Five years ago, an infected 37-year-old man from Barcelona began receiving a transplant of blood from an umbilical cord, and he was cured. Unfortunately, the man died of cancer just three years later, after developing lymphoma. Nonetheless, the Spanish medical team involved remain committed to the technique, and they consider their work to be a breakthrough in the battle against HIV and related conditions, according to the Spanish newspaper, El Mundo.
According to Spanish news site The Local, the CCR5 Delta 35 mutation affects a protein in white blood cells, and it provides an estimated 1 percent human population with heightened resistance to HIV infection. Following cancer treatment, the HIV virus also disappeared for Timothy Brown, an HIV patient who developed leukaemia before receiving experimental treatment in Berlin. He was the initial subject for the technique, and he was given bone marrow from a donor who carried resistance to mutation from HIV.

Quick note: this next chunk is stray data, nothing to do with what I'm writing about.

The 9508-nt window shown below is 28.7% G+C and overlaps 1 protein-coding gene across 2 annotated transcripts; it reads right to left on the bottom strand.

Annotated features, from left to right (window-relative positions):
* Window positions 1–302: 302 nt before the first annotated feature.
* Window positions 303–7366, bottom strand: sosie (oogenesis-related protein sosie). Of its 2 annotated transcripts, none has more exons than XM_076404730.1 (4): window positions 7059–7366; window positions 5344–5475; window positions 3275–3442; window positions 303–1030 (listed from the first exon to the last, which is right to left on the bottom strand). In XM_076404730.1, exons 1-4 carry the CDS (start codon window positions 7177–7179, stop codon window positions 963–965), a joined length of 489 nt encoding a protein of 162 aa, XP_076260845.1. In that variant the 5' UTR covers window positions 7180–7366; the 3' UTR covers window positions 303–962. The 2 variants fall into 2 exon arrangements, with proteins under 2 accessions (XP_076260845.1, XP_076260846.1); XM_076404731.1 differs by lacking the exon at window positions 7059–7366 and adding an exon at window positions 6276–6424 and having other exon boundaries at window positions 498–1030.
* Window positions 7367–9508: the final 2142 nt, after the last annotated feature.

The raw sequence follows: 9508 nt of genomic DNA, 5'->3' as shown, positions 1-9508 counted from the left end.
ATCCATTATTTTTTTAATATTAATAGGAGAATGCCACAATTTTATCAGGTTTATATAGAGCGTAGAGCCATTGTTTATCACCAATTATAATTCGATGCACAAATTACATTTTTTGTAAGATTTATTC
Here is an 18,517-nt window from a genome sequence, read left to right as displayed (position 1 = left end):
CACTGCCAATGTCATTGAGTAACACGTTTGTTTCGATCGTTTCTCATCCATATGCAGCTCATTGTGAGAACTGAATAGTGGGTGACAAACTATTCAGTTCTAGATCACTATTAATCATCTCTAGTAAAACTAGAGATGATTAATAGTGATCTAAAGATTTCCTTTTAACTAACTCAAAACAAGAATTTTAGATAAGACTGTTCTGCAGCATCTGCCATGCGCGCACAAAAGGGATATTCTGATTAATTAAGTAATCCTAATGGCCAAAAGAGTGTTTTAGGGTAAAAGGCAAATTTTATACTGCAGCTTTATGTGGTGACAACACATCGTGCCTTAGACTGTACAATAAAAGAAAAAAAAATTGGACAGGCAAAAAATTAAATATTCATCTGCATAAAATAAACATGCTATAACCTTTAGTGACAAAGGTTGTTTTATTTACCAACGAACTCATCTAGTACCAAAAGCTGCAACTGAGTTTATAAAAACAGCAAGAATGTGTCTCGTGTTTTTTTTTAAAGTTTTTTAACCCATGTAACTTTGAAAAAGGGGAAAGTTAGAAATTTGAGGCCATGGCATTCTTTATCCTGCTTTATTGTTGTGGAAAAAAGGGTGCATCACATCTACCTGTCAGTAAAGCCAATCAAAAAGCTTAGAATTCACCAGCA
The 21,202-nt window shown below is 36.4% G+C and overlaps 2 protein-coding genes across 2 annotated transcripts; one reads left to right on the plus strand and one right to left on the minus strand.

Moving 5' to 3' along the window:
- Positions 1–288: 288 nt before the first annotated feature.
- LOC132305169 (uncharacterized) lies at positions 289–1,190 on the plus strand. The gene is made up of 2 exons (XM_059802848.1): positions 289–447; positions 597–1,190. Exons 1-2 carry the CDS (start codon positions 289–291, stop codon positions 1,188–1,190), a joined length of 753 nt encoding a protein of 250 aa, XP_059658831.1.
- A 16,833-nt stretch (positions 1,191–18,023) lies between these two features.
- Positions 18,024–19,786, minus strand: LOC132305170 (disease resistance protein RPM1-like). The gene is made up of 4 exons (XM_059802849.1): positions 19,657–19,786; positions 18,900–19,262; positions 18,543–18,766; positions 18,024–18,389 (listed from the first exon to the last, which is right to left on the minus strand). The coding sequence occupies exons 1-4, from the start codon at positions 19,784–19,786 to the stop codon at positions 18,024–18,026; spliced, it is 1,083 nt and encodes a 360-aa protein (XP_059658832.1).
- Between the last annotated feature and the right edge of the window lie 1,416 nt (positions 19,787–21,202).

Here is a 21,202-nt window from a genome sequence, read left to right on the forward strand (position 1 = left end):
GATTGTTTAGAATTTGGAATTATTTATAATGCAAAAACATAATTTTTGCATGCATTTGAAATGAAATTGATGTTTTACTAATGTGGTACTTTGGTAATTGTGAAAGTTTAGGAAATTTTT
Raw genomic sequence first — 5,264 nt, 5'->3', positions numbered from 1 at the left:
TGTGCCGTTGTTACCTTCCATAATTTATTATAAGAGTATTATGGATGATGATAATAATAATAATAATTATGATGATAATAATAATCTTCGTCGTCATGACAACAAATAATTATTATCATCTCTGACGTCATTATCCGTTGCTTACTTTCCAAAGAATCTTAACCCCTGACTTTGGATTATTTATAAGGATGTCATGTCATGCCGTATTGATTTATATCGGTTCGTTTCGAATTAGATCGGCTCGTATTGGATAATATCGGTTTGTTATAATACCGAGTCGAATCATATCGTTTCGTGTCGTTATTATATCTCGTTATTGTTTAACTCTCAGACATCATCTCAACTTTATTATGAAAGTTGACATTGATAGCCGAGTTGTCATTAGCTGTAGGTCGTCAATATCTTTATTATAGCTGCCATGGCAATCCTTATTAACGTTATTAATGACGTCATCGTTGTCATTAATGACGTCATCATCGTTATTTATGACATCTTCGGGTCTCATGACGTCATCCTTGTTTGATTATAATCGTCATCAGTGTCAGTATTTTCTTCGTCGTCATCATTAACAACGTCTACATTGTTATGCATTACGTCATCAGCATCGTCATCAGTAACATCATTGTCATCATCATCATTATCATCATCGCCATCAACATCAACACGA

Tourism Review.com–The number of medical tourists coming to Spain is expected to double in the next five years. A new public-private partnership ‘SpainCares’ has been proposed to boost the segment and to achieve 200,000 travelers seeking medical care in the country in 2019.